A I was too busy to engage in the bench press challenge which I, Fred, issued to you Juan.

Q Fred, what can you leg press?
A 6000 lbs on the MedX machine.

Q Fred, can you perform a 2 arm pull-up?
A No.

Fred Hahn October 16, 2012 at 1:35 PM

I told you Juan that I cannot even get out of a chair by myself and my children have to feed me. Recently, I’ve had trouble blinking my eyes.

Q:Now, if your so strong, how come you can’t do a single one arm pullup even though you can squat 40,000 pounds and lift cars over your head?
A: I have not had enough skill practice.

sumoman October 16, 2012 at 1:55 PM

Fred, let’s have a contest to see which of us can get to a one arm pull-up first. I will do it by strength training. You can do it by using HIT and ‘skill’ training.

I predict that (a) I will win (b) you will merely attain the ability to drop very quickly.

Fred Hahn October 16, 2012 at 3:13 PM

“Fred, let’s have a contest to see which of us can get to a one arm pull-up first. I will do it by strength training. You can do it by using HIT and ’skill’ training.”

*****How will you do it if not by skill training using a pull up bar?

“I predict that (a) I will win (b) you will merely attain the ability to drop very quickly.”

****Really? Hmmm…

sumoman October 16, 2012 at 3:46 PM

“How will you do it if not by skill training using a pull up bar?”

Fred, first I would have to decondition your mind to HIT, so far this has taken over a decade and shown no sign of success.

Then I would have to teach you about special strength training and periodisation, by which time you would be even more old and decrepit, so much so that it would be of no use to you.

Fred Hahn October 16, 2012 at 4:30 PM

“Fred, first I would have to decondition your mind to HIT, so far this has taken over a decade and shown no sign of success.”

****Success in what?

“Then I would have to teach you about special strength training and periodisation, by which time you would be even more old and decrepit, so much so that it would be of no use to you.”

***I see. So you’re not a skilled strength coach then. Ah well.

Paul October 17, 2012 at 11:46 AM

You two are the best! I love coming here and reading your back and forth…it’s like a soap opera for trainers.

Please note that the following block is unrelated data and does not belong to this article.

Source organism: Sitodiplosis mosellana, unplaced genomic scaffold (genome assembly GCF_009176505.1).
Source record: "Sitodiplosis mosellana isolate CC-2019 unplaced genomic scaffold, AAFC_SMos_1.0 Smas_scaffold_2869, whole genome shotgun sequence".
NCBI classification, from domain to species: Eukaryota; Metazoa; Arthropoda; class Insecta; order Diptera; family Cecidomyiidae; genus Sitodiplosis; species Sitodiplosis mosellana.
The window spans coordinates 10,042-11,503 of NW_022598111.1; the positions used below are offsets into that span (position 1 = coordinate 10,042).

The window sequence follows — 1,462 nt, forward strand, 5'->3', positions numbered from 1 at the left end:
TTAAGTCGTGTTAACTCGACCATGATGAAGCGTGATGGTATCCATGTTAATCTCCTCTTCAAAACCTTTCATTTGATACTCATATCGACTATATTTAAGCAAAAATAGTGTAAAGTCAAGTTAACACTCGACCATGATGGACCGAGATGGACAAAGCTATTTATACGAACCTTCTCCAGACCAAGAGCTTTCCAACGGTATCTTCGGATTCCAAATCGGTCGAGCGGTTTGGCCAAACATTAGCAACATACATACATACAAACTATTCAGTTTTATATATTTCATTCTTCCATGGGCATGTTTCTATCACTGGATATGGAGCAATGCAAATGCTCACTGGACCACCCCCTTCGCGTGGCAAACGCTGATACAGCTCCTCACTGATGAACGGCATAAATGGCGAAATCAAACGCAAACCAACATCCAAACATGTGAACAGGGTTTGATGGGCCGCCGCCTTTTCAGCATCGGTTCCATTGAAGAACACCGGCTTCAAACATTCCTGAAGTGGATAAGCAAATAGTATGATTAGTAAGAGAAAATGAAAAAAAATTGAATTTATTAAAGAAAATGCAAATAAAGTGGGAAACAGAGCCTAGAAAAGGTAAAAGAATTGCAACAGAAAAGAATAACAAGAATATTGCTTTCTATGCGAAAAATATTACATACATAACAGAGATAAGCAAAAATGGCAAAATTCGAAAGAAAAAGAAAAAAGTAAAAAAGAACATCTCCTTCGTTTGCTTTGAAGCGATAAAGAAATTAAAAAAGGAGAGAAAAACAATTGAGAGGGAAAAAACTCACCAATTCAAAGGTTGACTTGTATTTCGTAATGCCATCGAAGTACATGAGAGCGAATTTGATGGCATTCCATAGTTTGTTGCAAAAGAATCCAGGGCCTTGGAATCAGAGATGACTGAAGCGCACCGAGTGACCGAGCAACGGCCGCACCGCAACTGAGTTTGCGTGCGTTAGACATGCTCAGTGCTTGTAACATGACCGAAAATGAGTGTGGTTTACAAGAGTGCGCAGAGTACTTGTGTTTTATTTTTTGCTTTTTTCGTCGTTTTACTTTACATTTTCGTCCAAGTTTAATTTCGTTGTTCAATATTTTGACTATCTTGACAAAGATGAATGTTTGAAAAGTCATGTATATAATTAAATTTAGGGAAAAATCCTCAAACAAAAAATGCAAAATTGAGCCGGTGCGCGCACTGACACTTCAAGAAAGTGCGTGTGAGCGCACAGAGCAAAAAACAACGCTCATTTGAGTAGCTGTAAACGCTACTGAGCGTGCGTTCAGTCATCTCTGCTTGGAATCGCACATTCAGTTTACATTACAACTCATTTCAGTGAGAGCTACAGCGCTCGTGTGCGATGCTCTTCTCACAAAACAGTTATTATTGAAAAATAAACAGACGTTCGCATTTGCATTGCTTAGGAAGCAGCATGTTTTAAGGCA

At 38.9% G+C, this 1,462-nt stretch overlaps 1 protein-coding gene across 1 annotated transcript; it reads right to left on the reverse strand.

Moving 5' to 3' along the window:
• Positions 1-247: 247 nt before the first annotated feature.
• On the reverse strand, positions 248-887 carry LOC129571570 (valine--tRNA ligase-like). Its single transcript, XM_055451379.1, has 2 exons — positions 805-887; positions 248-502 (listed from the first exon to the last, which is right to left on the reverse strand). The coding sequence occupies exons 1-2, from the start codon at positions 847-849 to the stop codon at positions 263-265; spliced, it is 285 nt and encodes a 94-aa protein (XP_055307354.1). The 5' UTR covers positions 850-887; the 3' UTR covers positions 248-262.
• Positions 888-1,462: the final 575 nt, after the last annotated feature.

As a former collegiate gymnast I can tell you that one arm pull ups are easily performed by short men with very little body fat, and damn near impossible for tall people regardless of the type of training because of the lever length of the arms. This is true for almost any body weight exercise, so comparing the abilities of one person to another is silly unless you adjust for the difference in the length of the bones involved.

As for what humnas should eat…don’t forget to include the evolutionary biological evidence that clearly shows what our species has eaten for 99% of our time on this planet, and how we have suffered when straying from this.

sumoman October 17, 2012 at 1:41 PM

“As a former collegiate gymnast I can tell you that one arm pull ups are easily performed by short men with very little body fat, and damn near impossible for tall people regardless of the type of training because of the lever length of the arms.”

In Fred’s case it seems he is genetically incapable of performing any strength feat…

Fred Hahn October 17, 2012 at 6:54 PM

“In Fred’s case it seems he is genetically incapable of performing any strength feat…”

Yes it’s true and this morning when I awoke, I found myself incapable of getting out of bed.

Paul October 18, 2012 at 11:39 AM

I think there should be a sarcasm font, so slow people would know when you’re making fun of their arguments. I vote for comic sans.

Fred Hahn October 18, 2012 at 2:33 PM

Or perhaps “Juanfont Bold”

sumoman October 18, 2012 at 3:57 PM

Fred, I am sure that in HIT circles that your MedX cervical flexion strength is legendary.

Fred Hahn October 18, 2012 at 4:03 PM

“Fred, I am sure that in HIT circles that your MedX cervical flexion strength is legendary.”

That’s a good point and an exercise I’d smoke you in.

nougat January 24, 2013 at 5:43 AM

hello
why are you saying that all dairy is a no-no?
in protein power by the drs eades it is acceptable – as long as you count the carbs dairy contains.
ps i lost some weight with this program + slow burn…unfortunately it came back…but i’m trying again..:D

thank you